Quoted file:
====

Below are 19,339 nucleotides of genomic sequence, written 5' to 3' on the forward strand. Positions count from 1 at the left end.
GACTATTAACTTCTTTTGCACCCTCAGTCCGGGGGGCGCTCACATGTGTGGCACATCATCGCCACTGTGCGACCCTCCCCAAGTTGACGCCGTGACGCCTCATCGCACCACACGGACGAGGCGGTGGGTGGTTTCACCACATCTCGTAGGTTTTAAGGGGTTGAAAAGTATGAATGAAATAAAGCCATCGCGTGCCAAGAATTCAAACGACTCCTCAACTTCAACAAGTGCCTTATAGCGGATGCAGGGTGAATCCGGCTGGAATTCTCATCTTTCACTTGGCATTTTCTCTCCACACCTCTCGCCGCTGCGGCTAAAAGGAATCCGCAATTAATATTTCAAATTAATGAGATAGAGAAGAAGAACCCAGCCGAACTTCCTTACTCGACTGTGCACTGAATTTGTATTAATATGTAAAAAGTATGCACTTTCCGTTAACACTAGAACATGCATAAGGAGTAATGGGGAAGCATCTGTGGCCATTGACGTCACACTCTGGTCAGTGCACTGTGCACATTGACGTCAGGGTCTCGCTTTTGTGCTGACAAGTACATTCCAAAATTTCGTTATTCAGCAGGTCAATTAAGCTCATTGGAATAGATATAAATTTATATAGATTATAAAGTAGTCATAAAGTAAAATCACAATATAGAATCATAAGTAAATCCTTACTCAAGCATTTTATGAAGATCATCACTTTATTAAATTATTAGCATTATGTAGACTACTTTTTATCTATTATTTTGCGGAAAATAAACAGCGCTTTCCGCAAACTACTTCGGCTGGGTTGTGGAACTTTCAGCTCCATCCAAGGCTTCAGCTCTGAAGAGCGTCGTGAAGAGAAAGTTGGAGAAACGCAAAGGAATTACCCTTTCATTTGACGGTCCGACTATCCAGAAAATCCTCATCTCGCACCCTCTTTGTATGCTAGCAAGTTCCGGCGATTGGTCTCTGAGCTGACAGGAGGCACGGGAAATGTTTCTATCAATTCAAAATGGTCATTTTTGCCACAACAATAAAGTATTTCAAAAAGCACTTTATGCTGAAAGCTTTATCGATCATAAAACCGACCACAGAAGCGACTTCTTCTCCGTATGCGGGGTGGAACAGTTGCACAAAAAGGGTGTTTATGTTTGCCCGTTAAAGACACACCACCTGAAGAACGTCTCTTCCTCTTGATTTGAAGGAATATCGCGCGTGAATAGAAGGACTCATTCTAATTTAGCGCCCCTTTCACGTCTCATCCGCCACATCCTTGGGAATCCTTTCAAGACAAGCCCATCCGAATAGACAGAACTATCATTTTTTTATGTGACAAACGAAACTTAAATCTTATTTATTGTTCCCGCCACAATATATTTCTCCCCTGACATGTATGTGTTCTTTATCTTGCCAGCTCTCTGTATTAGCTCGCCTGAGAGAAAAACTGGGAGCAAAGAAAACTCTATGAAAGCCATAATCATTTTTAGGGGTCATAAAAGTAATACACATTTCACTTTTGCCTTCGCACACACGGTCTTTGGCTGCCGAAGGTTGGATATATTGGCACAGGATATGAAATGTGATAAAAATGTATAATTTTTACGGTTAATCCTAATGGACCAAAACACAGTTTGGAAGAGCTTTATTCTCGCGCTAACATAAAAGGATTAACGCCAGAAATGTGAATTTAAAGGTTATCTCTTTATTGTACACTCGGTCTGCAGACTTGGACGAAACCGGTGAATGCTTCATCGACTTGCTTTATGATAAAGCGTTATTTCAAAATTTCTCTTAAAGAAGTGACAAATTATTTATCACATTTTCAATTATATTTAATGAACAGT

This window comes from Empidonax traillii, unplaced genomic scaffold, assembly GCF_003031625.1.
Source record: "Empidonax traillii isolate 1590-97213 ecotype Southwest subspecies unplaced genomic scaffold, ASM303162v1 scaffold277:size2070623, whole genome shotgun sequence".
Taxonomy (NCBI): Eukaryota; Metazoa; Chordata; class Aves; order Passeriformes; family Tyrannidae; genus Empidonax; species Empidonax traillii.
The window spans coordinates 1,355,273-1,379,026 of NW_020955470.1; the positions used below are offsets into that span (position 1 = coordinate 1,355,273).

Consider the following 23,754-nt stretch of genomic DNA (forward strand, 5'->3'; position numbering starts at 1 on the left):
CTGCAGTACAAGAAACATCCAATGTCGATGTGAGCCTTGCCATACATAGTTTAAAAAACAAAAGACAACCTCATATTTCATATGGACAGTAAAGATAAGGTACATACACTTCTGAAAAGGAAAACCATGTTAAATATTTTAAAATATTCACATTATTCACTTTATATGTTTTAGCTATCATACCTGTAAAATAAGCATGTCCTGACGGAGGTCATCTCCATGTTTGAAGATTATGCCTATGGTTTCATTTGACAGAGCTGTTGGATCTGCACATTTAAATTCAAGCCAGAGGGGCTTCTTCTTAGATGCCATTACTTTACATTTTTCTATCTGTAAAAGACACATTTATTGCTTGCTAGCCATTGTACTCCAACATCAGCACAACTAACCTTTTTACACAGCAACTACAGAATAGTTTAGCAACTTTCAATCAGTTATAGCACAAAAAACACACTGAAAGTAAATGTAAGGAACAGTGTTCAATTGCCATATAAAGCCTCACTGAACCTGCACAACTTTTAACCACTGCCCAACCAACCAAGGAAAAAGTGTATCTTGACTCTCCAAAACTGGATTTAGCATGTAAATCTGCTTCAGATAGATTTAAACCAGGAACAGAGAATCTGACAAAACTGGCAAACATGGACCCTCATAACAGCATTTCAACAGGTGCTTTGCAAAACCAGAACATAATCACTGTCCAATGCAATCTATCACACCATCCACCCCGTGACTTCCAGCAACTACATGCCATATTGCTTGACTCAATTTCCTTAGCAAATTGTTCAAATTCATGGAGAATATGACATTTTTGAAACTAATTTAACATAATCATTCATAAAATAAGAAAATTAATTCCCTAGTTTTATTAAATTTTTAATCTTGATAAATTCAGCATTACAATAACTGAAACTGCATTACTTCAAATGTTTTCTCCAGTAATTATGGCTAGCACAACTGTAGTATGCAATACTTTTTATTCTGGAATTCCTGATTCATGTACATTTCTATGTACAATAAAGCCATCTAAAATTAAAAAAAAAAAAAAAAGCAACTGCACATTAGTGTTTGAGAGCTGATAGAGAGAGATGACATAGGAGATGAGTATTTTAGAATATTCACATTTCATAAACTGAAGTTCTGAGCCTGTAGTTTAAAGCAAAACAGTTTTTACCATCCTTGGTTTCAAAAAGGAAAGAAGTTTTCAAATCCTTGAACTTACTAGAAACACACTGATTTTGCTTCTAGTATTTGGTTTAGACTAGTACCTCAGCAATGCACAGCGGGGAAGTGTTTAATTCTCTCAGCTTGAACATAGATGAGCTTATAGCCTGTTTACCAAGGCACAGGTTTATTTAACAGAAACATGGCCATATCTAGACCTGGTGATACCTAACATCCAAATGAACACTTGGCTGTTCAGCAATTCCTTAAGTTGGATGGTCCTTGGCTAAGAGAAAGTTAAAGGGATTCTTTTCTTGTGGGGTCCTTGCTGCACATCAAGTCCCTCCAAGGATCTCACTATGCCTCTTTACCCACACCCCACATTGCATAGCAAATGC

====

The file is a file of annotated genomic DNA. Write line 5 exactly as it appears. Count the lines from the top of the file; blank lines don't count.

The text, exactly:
Taxonomy (NCBI): Eukaryota; Metazoa; Chordata; class Aves; order Passeriformes; family Tyrannidae; genus Empidonax; species Empidonax traillii.